Meet BZTAT, artist, writer and cat advocate
Artist Vicki Boatright, known as “BZTAT” (pronounced bee-zee-tat), is an accomplished artist with several public art projects to her credit. An avid pet lover and business partner to her cat Brewskie Butt, Vicki specializes in whimsical drawings, paintings and prints of cats, dogs and other companion animals. She creates colorful customized pet portraits, which are unique in their original contemporary style. Vicki also creates murals and other artworks that address a variety of themes.
I’m delighted to welcome Vicki to The Conscious Cat today.
When did you first realize that you were an artist?
I cannot remember a time in my life where I was not creating. Being an artist is something I am, not something I do. I remember drawing and doodling and coloring, etc. when I was very small, and I never stopped!
Your unique style is instantly recognizable. How did you develop this style?
It developed over time. In college, my painting professor really emphasized color and that resonated with my sensibilities. My arts education was more conceptual than technical. I never learned the typical painting techniques that most painters use, so I developed my own. I started my process of layering multiple layers of color after seeing the works of artists like Hans Hoffman and Mark Rothko.
Although cats have always been a big part of my life and an inspiration for my art, I began painting them in earnest in my last year of graduate school (1985). Beezie, a small black and white tuxedo cat showed up on my front porch one day, and my first thought was, “I have to paint her!” I did paint her more times than I can count, and she is still a favorite image to use in my work. I called her Beezie-tat in Tweetie Bird fashion, “I tawt I taw a Beezitat. I deed, I deed, I DEED tee a Beezite-tat!” Eventually I took her name to sign my work.
What is the creative process like for you?
It varies from day to day. Sometimes the idea and image that I want just flows; sometimes I have to work and rework areas. I typically start with an idea of what I want, but I also let the artwork evolve. I respond to what I see developing and sort of “interact” with the painting.
I am usually working on several works at the same time. I often will work on one piece and set it aside for a while to study my next move. Working on another piece can give me some distance from the first one, so that I can go back at it with fresh eyes at another time.
You also paint custom pet portraits. How does that process work?
I am often asked to paint portraits of specific beloved pets. If they live near me, I will go meet the animal(s) and take a bunch of photos. I can also work from photos that people send me. Many of the people who commission portraits find me on the internet and live far away, so meeting the animal is not an option.
Even if I do not have the opportunity to meet the animal, I try to learn as much as I can about its character and its relationship with its human. A portrait is not just a likeness, it is a personal expression of the connection between living beings. I feel as though I am petting the animal with each brushstroke.
Where does your inspiration come from?
I gain inspiration from many things. Although my work is primarily pet themed, I do other kinds of artwork, and I find that all kinds of daily experience inspire me. My relationship with my own pets and the connection that I have with other pet lovers provides me with a wealth of inspiration. I spent 20 years as a counselor, and I am very intrigued by human behavior.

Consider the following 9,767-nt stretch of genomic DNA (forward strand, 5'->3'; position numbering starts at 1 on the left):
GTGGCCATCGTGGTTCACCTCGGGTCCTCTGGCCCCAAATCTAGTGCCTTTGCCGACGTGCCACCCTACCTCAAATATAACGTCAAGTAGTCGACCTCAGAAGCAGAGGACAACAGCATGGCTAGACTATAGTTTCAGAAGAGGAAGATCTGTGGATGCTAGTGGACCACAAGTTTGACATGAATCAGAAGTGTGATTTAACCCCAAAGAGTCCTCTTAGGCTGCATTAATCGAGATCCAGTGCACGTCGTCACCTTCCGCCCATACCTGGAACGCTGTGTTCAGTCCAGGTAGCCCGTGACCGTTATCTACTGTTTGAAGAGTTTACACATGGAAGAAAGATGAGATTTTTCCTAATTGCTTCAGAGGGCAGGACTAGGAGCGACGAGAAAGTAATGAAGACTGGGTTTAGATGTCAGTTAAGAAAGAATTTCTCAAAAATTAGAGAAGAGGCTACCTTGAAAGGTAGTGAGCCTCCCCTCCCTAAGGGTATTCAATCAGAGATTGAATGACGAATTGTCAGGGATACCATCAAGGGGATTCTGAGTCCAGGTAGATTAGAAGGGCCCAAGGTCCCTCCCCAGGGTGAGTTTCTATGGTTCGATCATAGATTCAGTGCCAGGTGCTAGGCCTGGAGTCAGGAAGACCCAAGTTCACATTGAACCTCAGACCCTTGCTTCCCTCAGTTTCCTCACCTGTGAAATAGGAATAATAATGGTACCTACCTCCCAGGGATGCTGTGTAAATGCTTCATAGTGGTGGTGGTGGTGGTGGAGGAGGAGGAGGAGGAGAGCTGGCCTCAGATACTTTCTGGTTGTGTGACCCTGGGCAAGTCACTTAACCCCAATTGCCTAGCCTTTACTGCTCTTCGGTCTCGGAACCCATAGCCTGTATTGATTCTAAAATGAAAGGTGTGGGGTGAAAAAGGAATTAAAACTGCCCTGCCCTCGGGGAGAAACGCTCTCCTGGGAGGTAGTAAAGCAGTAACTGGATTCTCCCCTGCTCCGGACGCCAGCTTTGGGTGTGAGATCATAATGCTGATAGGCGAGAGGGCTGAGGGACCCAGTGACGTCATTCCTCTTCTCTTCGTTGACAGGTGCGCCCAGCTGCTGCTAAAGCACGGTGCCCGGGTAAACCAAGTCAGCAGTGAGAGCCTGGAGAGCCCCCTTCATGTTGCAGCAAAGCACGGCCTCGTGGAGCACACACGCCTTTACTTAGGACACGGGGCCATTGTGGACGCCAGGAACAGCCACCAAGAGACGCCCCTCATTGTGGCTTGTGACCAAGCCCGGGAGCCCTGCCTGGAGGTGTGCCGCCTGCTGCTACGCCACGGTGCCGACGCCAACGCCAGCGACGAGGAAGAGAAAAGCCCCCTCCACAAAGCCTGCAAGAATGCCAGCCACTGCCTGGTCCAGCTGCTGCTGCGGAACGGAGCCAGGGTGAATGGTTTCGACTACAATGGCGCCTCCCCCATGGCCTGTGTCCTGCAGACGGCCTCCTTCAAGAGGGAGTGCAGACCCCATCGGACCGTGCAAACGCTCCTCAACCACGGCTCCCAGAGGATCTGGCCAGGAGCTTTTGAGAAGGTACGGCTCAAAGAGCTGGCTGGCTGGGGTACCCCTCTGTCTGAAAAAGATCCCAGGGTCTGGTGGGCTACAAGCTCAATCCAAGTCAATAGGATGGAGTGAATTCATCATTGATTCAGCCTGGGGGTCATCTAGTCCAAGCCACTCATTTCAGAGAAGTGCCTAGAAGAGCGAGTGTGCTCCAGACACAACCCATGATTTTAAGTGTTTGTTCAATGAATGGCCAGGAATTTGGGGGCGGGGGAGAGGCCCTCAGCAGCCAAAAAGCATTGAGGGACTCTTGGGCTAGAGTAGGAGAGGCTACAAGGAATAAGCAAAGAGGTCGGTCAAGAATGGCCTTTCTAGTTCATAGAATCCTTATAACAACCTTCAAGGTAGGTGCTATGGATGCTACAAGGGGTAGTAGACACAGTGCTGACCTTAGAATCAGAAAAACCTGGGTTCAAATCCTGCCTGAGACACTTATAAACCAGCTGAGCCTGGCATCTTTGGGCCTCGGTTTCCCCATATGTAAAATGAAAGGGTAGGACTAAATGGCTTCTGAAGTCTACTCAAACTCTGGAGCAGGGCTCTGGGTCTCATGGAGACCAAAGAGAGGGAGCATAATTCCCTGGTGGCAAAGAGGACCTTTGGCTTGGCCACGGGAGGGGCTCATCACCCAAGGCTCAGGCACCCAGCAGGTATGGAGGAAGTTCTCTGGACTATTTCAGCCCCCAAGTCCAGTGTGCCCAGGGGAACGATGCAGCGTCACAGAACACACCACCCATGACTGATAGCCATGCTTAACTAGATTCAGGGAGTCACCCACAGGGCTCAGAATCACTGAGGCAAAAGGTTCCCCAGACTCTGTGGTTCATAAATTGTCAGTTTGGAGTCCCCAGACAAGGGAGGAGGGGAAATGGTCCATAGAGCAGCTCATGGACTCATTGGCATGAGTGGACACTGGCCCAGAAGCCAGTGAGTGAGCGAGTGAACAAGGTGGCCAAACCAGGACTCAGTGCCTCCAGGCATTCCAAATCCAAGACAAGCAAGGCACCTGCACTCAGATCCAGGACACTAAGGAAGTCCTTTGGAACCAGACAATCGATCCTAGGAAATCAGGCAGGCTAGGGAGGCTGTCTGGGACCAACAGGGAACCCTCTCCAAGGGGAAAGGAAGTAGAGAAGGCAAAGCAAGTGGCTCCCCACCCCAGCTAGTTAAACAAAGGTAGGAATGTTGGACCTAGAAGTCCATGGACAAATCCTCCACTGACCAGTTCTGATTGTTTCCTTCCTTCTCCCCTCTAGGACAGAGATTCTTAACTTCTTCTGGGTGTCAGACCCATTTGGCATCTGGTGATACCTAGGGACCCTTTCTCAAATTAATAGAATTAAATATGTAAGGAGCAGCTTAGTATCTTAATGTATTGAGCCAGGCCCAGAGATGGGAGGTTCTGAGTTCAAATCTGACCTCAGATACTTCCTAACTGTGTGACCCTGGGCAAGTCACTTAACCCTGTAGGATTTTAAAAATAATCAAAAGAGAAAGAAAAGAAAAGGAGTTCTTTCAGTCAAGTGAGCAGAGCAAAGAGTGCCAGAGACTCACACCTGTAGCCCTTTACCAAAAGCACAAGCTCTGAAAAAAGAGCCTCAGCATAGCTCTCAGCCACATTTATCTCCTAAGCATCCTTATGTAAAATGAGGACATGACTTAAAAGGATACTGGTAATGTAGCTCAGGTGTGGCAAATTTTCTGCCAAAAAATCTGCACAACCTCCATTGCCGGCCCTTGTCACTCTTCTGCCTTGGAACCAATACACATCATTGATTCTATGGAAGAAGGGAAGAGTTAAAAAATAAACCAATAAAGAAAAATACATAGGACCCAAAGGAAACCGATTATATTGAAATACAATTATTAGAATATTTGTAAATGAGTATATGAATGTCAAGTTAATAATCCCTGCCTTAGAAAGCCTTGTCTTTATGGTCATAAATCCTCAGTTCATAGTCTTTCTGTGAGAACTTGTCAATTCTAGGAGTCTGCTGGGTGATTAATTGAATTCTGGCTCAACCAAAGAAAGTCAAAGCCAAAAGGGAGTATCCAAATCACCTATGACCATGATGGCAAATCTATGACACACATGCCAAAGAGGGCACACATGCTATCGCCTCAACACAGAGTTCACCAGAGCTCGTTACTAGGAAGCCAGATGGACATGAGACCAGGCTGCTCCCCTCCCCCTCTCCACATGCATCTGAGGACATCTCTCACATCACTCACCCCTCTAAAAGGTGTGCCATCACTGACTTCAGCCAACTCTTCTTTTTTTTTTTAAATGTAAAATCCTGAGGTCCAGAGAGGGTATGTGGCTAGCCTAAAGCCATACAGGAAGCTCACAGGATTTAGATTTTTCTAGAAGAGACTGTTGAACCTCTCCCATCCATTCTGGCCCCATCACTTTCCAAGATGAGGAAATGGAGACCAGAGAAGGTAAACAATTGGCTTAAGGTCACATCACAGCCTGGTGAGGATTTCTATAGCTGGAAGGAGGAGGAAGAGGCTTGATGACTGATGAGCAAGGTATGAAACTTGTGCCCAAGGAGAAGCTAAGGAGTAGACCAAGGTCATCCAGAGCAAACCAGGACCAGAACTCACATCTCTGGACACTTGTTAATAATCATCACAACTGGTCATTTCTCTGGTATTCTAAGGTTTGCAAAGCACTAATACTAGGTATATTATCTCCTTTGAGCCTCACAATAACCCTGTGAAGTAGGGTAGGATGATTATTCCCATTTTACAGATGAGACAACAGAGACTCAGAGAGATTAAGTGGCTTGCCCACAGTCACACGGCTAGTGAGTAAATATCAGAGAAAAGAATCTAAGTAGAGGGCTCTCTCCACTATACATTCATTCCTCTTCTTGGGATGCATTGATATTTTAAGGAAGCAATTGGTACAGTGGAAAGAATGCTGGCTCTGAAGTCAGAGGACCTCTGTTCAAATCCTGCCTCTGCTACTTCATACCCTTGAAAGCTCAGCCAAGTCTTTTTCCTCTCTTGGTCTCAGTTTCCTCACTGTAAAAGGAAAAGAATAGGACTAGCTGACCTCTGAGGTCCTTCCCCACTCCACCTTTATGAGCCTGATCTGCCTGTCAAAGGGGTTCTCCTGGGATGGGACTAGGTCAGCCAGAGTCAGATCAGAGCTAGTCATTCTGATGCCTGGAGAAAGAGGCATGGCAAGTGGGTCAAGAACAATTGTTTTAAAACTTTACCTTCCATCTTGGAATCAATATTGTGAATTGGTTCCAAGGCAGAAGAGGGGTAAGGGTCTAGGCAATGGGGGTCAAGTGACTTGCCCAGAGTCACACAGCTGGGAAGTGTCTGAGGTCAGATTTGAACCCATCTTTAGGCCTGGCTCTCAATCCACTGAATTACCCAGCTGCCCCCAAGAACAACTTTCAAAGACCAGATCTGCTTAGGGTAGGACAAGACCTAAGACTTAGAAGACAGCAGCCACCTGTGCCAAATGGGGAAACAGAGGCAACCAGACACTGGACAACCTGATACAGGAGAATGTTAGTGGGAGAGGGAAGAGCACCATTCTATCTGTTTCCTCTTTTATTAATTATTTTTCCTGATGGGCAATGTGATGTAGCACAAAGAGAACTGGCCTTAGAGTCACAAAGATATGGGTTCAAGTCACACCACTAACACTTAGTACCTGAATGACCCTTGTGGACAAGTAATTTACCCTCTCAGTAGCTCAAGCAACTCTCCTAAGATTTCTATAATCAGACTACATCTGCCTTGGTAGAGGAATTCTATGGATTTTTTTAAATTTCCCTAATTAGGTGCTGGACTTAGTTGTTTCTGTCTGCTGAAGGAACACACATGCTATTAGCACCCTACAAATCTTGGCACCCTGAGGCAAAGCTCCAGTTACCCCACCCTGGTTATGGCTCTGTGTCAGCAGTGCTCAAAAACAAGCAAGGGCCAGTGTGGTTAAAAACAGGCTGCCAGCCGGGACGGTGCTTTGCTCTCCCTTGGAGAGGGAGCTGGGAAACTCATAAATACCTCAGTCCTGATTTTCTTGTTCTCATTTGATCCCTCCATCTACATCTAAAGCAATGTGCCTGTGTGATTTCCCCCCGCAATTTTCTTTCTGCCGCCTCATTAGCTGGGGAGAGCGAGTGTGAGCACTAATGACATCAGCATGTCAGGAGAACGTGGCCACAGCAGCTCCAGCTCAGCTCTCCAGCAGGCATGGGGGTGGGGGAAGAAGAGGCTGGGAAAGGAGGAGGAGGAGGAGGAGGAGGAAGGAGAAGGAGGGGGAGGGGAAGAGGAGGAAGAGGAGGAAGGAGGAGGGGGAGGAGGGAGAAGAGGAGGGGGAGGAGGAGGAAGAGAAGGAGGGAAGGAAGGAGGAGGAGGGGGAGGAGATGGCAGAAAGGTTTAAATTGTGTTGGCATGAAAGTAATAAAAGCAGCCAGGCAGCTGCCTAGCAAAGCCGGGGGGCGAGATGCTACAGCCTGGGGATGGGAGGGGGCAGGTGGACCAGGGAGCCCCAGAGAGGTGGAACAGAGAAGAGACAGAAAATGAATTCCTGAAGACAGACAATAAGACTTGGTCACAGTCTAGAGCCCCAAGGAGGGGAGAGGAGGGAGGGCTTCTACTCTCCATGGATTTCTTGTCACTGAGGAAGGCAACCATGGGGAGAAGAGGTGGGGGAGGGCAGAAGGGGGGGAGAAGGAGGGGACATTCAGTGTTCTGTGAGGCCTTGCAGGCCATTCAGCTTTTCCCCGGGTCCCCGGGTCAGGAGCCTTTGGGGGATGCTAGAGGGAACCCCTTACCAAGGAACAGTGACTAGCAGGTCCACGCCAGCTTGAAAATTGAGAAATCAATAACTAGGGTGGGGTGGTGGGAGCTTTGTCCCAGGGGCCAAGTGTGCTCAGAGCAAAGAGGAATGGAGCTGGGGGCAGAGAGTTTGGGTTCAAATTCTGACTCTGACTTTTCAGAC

Tell us about your own cats.
I have 5 cats: Slick, Noah, Who, Brewskie (shown below with BZTAT) and Okey. Slick is the oldest, a female tortoiseshell who is 17. Noah and Who (8 years) are brothers and are large gray Maine Coons. Brewskie (8 years) is a white and ginger male tabby, and Okey is is a white and gray female. Okey (2 years) is the youngest, rescued from the parking lot of my building. Each one has his or her own character, and they are always providing me with constant love and merriment! All were rescues.
You are the founder of Okey’s Promise, Art for a Cause. Can you tell us a little bit about that?
After I rescued Okey from the parking lot of my building, I began to suspect that she had been abused. She craved attention, but was fearful of it at the same time. She showed other behavioral signs of being mistreated. I was glad that she was now safe, but it broke my heart to think of someone hurting her.
In addition to being an artist, I spent 20 years as a counselor for children affected by trauma and other emotional pain. I was aware that there was a deep connection between animal abuse, child abuse and domestic violence. I was haunted by the thought that, while Okey was now safe, there may have been others with her in the past who were not so lucky.
I began the Okey’s Promise: Art for a Cause project to raise awareness to the combined issues of animal abuse, child abuse and domestic violence. My hope is that, using artwork to inspire and motivate, communities will become more aware and work together to make women, children and animals safer.
My goal is to create 6 public artworks in 6 different cities. The first project was a mural placed on a building in my hometown of Canton, OH. All of the projects have been funded through donations and grants. Donations can be made at: http://http://www.gofundme.com/OkeysPromise.
What does a purrfect day look like for you?
A purrfect day for me would be to be at BlogPaws with all my pals that I have met through the internet! I have so much fun meeting up with everyone and enjoying our shared interests at BlogPaws each year. The only exception to the real deal would be to have my cats there, too.
You can find more information about BZTAT and her art on her website.